Thursday Conference Content

From the archives: Trigger points for pain control with Dr. Christine Collins

Question: Do trigger point injections with lidocaine lead to lowering pain for patients with point tenderness in their neck or back when compared to standard therapies?

Clinical Importance? Musculoskeletal neck and back pain can pose a challenge to treat when patients do not respond to NSAIDs or have a contraindication to NSAID use, and trigger point injections pose a solution to this. 

Yanuck et al: This is a single blind, prospective, randomized trial conducted at a single level I academic Emergency Department (n=62) with the goal to assess whether trigger point injection with 1% lidocaine results in decreased pain scores when compared to conventional therapy in the treatment of myofascial pain syndrome of the neck/back. For the primary outcome, the mean difference in NRS score when comparing trigger point to control was reported as a statistically significant different (ANCOVA, F[1,50]=25.97, p<0.001). The length of ED stay was also statistically lower in the trigger point injection group. Finally, trigger point injection patient received less opioid prescriptions compared to standard therapy. 

Limitations:  not double blinded, study personnel were in room with treating physician while doing injections, variability in competence of treating physicians, no sample size calculated before the study was done, loss of study participants/drop-outs (especially in the control arm), no tests run for normality of data, pain scores reported as means (outliers can significantly affect), “standard therapies” were broad and not clearly discussed or reported, significant amount of opioid prescriptions, convenience sampling limiting generalizability, 20 minute timeline may have favored injections over other therapies, no follow up period after ED, did not discuss adverse events or side effects reported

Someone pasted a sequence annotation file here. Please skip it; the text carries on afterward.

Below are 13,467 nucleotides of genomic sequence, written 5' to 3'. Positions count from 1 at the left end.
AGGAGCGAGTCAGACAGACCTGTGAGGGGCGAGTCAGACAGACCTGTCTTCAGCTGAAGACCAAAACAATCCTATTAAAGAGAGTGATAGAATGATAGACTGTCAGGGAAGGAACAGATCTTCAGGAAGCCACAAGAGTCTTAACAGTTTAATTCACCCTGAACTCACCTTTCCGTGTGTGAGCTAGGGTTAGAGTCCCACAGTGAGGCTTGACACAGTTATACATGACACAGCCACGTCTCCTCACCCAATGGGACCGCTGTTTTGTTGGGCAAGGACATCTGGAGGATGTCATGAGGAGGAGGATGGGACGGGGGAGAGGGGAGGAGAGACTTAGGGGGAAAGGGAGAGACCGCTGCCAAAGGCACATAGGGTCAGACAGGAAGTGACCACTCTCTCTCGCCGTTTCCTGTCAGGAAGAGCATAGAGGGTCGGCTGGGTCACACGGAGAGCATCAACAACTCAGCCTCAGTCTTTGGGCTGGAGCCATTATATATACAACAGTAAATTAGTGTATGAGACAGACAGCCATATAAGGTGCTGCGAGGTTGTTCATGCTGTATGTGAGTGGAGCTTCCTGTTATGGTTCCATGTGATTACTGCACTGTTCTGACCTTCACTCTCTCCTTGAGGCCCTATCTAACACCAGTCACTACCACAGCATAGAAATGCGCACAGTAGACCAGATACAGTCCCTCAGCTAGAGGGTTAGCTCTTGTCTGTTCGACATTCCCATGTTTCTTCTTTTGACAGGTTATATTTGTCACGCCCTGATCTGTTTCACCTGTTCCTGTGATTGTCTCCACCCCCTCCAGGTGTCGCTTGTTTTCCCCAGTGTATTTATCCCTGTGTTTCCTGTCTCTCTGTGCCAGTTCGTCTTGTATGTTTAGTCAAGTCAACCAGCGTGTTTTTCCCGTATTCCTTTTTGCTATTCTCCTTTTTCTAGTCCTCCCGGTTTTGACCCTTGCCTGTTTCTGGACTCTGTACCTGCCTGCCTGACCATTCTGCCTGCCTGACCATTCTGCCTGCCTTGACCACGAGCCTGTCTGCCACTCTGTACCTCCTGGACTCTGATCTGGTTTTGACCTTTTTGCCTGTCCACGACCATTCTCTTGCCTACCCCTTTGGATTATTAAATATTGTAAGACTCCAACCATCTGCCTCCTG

Kocak et. al: This is a randomized prospective study (n=80) at a single Emergency Department which aimed to compare trigger point injections with 2% lidocaine to IV NSAID (dexketoprofen) in the treatment of lower back pain.The study found a statistically significant difference in pain scores reported by the trigger point injection group and the NSAID group (mean pain score trigger point: 7.55, NSAID 7.22, p<0.05), with a significantly higher response to treatment recorded in the trigger point group, with 21 out of 22 responding to trigger points and only 20 out of 32 responding to NSAIDs (p=0.008)

Limitations: Not blinded, no longer term follow up, no conclusions can be made about side effects/adverse effects, no definition of “experienced and trained professionals”

  • Although both studies supported that trigger point injections can reduce pain, both were limited. They did not follow up long enough to suggest a duration of therapeutic effect or address adverse effects adequately. Both studies also did not describe in detail a standardized training process for providers performing the injections. 
  • Trigger point injections are a promising treatment for musculoskeletal pain, however based on my review of the literature, I would not routinely use trigger point injections to treat musculoskeletal back or neck pain. More research should be dedicated to address the length of time the therapy lasts as well as adverse effects that are possible.
  1. Yanuck, Justin, et al. “Pragmatic Randomized Controlled Pilot Trial on Trigger Point Injections with 1% Lidocaine versus Conventional Approaches for Myofascial Pain in the Emergency Department.” The Journal of Emergency Medicine, vol. 59, no. 3, 2020, pp. 364–370., 
  2. Kocak AO, Ahiskalioglu A, Sengun E, Gur STA, Akbas I. Comparison of intravenous NSAIDs and trigger point injection for low back pain in ED: A prospective randomized study. Am J Emerg Med. 2019 Oct;37(10):1927-1931. doi: 10.1016/j.ajem.2019.01.015. Epub 2019 Jan 15. PMID: 30660342.